Make Sure You’re Ready

According to a recent survey, 80% of Americans say that saving for retirement is critically important. However, only 56% are actually putting money away for their golden years.

retirement ocean chairs. 500jpg.jpg

In 2006 U.S. Senators Gordon Smith and Kent Conrad introduced a resolution that was passed by Congress, creating National Retirement Security Week in the third week of October (this year October 18-24.) On September 2, 2020, the National Association of Government Defined Contribution Administrators (NAGDCA) updated its legislative priority to advocate for October to become National Retirement Security Month.

The purpose of observing National Retirement Security Week/Month is to raise awareness and help individuals take concrete steps towards a secure retirement. Over and above elevating public knowledge on the subject, there is also an effort to encourage employees to speak to a retirement plan consultant or expert and participate in an employer-sponsored retirement plan if available.

At Note Advisors, we are here to help you build and increase your retirement funds. While it can seem like an overwhelming process, here are some basic ways that you can start to secure your retirement future.


Start saving money

Statistics show that 32% of Americans did not start saving for their retirement until they were in their 30s. Another 13% waited until their 40s. The longer you wait, the greater the amount you will need to save each month, but it’s never too late. Start saving now.


Automate Your Savings

Have your contributions automatically deducted from your paycheck to guarantee that you are saving.


Boost Contributions as You Age

If you are over 50 years old, you can save an extra $6,000 per year tax deferred.


Don’t Rely on Social Security

Social Security was never meant to serve as a total retirement income replacement source It was meant to supplement pension income. Further, nearly a quarter of public sector employees are ineligible. Social Security benefits replace roughly 40% of pre-retirement income among average earners. While this is a meaningful supplement to other income sources, it’s hardly enough to maintain a comfortable lifestyle on its own.”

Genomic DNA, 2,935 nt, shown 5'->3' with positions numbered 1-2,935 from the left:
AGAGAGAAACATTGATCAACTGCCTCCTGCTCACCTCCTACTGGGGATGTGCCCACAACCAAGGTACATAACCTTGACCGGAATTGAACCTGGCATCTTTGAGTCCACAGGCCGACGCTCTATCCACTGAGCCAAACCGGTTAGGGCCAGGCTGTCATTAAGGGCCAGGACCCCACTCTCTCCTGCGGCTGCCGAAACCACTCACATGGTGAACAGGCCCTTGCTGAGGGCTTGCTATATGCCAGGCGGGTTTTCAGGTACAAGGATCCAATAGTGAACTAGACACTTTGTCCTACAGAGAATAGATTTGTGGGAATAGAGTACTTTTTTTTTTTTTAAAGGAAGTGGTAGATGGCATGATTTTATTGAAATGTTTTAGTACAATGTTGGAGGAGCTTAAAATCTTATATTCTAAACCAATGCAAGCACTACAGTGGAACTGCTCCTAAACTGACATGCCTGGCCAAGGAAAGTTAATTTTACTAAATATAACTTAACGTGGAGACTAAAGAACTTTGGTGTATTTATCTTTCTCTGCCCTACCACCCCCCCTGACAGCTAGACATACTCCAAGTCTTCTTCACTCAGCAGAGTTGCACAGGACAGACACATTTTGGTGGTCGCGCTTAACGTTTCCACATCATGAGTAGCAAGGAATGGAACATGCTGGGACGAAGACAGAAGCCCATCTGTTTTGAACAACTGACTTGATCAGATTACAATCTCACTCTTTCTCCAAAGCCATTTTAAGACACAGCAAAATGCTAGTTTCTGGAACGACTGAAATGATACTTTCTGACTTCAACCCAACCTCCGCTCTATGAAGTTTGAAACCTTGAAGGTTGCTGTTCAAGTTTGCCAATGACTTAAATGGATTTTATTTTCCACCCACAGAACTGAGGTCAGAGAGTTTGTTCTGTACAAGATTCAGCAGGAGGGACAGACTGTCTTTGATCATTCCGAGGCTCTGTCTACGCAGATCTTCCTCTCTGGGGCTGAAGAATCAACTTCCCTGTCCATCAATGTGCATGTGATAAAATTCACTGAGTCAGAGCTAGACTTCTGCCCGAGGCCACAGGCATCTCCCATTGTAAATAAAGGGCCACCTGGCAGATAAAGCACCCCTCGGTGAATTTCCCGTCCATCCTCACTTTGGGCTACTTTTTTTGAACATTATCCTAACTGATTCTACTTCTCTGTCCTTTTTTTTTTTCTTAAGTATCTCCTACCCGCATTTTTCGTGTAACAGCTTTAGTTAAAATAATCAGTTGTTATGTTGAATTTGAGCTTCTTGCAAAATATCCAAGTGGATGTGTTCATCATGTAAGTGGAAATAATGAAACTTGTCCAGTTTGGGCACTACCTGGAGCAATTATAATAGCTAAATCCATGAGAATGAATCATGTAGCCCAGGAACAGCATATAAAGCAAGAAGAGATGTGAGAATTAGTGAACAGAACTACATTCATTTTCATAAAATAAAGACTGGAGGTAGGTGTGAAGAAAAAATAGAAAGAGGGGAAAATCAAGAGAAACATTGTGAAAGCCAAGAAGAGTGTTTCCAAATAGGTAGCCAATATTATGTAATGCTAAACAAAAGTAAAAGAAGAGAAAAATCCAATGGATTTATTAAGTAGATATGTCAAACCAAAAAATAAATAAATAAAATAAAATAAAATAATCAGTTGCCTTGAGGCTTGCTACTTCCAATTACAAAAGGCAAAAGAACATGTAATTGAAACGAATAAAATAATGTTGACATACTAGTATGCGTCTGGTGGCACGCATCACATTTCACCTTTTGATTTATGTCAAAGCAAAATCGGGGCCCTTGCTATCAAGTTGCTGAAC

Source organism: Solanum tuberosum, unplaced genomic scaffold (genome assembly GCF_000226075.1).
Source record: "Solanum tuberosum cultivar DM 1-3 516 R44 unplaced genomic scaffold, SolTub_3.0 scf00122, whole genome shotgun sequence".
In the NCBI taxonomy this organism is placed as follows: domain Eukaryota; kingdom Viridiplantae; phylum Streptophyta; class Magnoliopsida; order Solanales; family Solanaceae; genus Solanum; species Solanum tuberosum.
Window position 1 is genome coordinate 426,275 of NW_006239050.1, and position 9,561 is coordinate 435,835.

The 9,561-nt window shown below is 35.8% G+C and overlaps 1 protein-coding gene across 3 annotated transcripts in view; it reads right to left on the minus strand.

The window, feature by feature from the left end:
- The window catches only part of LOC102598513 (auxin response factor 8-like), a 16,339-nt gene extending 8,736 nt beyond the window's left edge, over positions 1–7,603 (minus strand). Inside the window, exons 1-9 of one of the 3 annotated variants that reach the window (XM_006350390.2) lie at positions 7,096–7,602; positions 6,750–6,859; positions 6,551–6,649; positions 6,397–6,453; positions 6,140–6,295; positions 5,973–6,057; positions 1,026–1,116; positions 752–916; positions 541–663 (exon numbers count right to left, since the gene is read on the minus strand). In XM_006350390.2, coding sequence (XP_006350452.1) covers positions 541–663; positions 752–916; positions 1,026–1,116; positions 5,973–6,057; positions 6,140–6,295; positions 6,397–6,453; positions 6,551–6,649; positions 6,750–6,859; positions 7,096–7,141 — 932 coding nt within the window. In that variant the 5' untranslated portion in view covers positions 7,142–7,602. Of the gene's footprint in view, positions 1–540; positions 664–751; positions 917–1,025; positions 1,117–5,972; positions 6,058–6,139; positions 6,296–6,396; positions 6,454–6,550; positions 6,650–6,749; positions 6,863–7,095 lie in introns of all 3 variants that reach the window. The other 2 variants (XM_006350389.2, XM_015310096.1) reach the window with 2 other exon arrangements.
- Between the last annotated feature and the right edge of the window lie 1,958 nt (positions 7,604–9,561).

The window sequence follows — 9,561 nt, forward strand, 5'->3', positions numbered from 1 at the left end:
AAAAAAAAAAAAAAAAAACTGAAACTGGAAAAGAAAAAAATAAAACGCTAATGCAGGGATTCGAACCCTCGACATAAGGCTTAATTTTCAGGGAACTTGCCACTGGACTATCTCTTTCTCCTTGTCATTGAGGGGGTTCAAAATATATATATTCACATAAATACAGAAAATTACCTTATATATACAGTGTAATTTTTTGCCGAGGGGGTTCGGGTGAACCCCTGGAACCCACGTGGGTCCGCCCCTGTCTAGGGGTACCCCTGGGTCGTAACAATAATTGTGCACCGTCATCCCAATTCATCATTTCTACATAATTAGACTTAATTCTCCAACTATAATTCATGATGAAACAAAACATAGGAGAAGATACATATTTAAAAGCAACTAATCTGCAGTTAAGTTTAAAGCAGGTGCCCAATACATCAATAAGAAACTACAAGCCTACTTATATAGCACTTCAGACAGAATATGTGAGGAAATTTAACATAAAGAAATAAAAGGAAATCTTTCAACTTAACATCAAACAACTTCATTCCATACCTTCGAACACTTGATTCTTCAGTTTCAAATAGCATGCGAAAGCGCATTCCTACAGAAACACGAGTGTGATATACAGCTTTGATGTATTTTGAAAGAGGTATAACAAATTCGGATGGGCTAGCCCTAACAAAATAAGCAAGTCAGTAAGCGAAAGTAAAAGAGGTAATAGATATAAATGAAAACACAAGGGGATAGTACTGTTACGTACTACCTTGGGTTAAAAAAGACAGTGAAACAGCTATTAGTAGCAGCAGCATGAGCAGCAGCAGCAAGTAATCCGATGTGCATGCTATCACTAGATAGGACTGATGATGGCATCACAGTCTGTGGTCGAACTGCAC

If You’re Young, Invest More Aggressively

Choosing a more aggressive investment strategy early will quickly grow your nest egg and also give you time to recoup if the market takes a dip.


Meet Your Company Match

If your company offers to match your contribution up to a certain percentage do it. It’s free money and that match can be tax-deductible for your employer as well. Diversify Add a tax-advantaged retirement account like a Roth IRA to your retirement portfolio, so that some of your saving grows tax free. 


No Company Retirement Plan?

While 28% of Americans take full advantage of their company’s retirement saving options, 20% aren’t offered a plan by their employer, or are independent contractors. If you fall into that category, consider alternative solutions, like an Individual Retirement Account (IRA). 


Speak with a retirement plan consultant or expert

Nearly 60% of Americans say they have a workable knowledge of how retirement plans operate, but 30% say they don’t have a clear vision of their own plan. If you are unsure about planning your retirement, we at GCW Capital are here to help. Contact us today and let’s work together to develop a retirement strategy that meets your needs and will fund your future.

Your Finances and the Upcoming Election